Things you'll miss.....
Women: All clothes. My wife complains about this all the time. She has given up trying to buy clothes here because the sizes are too small.
Men: Footwear if you have large feet, i.e. larger than 10, 26 or 42 (depending on which size scale you use. 1. Anti-perspirant deodorant and toothpaste. Deodorant here is weak and doesn't last long. The toothpaste is grainy and doesn't work as well.
2. Contraceptives. Digital cameras and tripods are cheaper here. When I bought a new digicam last year and I compared prices for the same model in Japan, Singapore, Thailand and Australia. Japan won hands down. Tripods are almost a joke, they are so cheap. I just bought a SLIK SDV-10 for 1500 yen (USD14). Here are some tips for people coming to Osaka on a long term-basis.
There are numerous grocery items that are difficult to obtain here or are only available in specialist import shops. In other cases, they are just too expensive. A common talking point among expats is where you can obtain certain food, drinks etc.
Cereal, oatmeal, baked beans, flavoured milk, soda pop (other than coke and a few unuusal local varieties) and good quality tomato ketchup.
Here are some things that are noticeably cheaper (I am comparing to Australia, Canada and the UK). Don't bring any of the following, as they will be cheaper here (even if you are buying them duty free):
Cigarettes, spirits (whiskey, vodka, bourbon), wine, men's ties, stationery, electronic devices. All of these things are cheaper in Japan. Canadian Club is half the price in Japan that you pay in tax-obsessed Canada. It's all about the tax, baby.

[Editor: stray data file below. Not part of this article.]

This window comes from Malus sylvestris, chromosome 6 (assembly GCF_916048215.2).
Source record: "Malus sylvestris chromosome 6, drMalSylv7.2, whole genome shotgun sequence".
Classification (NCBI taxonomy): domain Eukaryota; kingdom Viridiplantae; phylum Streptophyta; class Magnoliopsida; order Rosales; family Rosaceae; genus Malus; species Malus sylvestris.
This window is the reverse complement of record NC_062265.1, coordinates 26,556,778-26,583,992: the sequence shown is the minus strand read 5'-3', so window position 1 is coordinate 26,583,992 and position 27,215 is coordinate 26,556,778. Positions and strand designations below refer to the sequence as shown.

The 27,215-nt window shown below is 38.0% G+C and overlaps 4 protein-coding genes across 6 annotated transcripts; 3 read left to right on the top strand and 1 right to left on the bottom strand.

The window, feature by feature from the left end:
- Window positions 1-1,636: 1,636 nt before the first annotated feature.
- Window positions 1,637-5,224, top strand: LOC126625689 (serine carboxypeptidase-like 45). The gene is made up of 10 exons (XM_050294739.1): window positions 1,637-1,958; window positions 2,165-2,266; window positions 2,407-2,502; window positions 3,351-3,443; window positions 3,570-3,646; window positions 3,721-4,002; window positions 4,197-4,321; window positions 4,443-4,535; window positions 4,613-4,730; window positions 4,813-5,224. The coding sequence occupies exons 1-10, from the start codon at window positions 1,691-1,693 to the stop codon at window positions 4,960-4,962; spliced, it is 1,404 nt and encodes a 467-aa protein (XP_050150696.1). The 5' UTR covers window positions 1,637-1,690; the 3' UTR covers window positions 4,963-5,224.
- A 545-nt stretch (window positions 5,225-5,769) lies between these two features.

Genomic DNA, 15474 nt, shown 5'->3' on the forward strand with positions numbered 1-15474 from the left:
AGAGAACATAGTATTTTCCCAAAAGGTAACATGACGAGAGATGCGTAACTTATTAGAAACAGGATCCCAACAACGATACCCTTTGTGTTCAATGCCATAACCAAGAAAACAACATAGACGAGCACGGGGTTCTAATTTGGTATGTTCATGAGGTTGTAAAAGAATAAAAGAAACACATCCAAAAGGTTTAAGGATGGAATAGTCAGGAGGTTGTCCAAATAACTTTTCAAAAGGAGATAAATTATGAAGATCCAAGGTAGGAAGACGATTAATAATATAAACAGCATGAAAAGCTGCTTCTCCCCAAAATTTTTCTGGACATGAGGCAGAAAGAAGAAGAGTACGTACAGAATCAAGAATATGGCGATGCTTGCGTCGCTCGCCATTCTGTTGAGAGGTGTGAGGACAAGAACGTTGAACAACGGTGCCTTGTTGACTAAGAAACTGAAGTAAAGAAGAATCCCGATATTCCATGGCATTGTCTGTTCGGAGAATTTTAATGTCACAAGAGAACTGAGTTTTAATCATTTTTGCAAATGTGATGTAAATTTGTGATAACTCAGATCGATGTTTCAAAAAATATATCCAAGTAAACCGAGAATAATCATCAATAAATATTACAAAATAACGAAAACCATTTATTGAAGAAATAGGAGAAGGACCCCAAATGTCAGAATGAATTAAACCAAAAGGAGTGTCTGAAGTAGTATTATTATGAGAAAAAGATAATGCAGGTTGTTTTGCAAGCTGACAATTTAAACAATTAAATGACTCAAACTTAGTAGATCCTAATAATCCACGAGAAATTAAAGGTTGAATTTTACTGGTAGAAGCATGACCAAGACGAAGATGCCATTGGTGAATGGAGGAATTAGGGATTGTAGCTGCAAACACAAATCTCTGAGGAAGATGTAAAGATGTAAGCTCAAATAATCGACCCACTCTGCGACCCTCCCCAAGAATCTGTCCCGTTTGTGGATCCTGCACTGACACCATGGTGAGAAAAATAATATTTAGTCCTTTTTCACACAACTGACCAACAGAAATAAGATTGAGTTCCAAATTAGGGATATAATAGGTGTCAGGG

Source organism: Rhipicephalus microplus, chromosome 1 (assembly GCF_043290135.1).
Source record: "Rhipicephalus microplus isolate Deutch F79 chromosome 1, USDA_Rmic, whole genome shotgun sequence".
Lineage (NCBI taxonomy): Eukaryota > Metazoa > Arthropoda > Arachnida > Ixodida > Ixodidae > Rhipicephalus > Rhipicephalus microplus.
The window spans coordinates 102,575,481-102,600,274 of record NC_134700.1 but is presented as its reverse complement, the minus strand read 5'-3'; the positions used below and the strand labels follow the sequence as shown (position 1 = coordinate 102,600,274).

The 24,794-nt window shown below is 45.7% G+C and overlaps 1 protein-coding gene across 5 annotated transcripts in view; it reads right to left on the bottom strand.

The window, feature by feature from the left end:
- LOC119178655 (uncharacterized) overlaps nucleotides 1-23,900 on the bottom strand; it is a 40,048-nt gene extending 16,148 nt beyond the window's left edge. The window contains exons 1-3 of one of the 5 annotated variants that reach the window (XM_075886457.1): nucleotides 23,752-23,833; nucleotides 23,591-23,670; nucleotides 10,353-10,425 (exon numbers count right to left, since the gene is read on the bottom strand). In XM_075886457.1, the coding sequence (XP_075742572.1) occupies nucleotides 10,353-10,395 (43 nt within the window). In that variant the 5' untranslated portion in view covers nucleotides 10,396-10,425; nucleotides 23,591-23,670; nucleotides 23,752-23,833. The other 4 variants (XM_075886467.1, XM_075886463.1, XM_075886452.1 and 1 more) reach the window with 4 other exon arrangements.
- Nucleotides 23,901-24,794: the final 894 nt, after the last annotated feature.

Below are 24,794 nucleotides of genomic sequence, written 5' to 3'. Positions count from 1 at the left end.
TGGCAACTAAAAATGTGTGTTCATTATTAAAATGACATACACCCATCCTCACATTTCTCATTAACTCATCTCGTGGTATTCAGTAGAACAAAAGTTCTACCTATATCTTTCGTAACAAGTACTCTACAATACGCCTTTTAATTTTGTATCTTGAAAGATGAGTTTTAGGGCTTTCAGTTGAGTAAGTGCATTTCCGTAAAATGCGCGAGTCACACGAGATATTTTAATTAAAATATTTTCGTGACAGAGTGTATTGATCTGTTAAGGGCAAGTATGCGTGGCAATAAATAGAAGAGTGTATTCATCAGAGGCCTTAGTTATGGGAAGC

Dance the night away...
Playpen is one of the wise old heads on the Shinsaibashi bar circuit and continues to draw in the crowds in their masses over the weekends. It still proves popular with the Gaijin community and younger Japanese revellers alike.
The bar neatly combines a comfortable seated area for those who want to chat and drink with a dance floor for the disco devas, while offers a wide range of music (live djs) and drinks and a set of staff who are always looking to party!
A word of warning though...it can become uncomfortably full at times, especially on saturday nights - and has been known to feel 'meat market-esque,' on occasion. Being in the basement, it always gets very hot. But despite this, it's usually a fun drop in on a night out in the area. Slip on those dancing shoes...
I was under the impression that eating in the street in Japan is considered rude. Given the popularity of vendors in Osaka, this seems not to be the case.
This vendor is selling an Osaka speciality - okinomiyaki. Okinomiyaki is a popular Osaka fast food which is basically something between a pizza and a pancake - cabbage cooked in a batter with pork or seafod, brushed with a sauce and sprinkled with bonito (fish flakes).
Very cheap and very good.
Located opposite is a vendor selling takoyaki - worth trying, but in my opinion not as good. Check it out in my other tip.
Food, Entertainment Galore
The most attractive part of Dotonburi are the models of fugus, crabs, dragons, clowns and red devils hanging from the exteriors of the eateries.
A very lively place, even more so in the evening.
The Liberty Osaka Museum
This sombre museum offers a different aspect of historical reference.
The full name is the Osaka Human Rights Museum.
It chronicles the peoples of Japan, and the social differences within the ethnic minorities, disabled, women, and so on.
It's intrenationally recognized as touching on subject matter that's not usually out in the open, particularly in a sensitive nation such as Japan.
A guided tour (on audiotape) is the best way to understand the displays, printed in Japanese.
There is no official English website, but http://www.mydome.or.jp/travel/sight/list/P51HumanRights.html has a little information.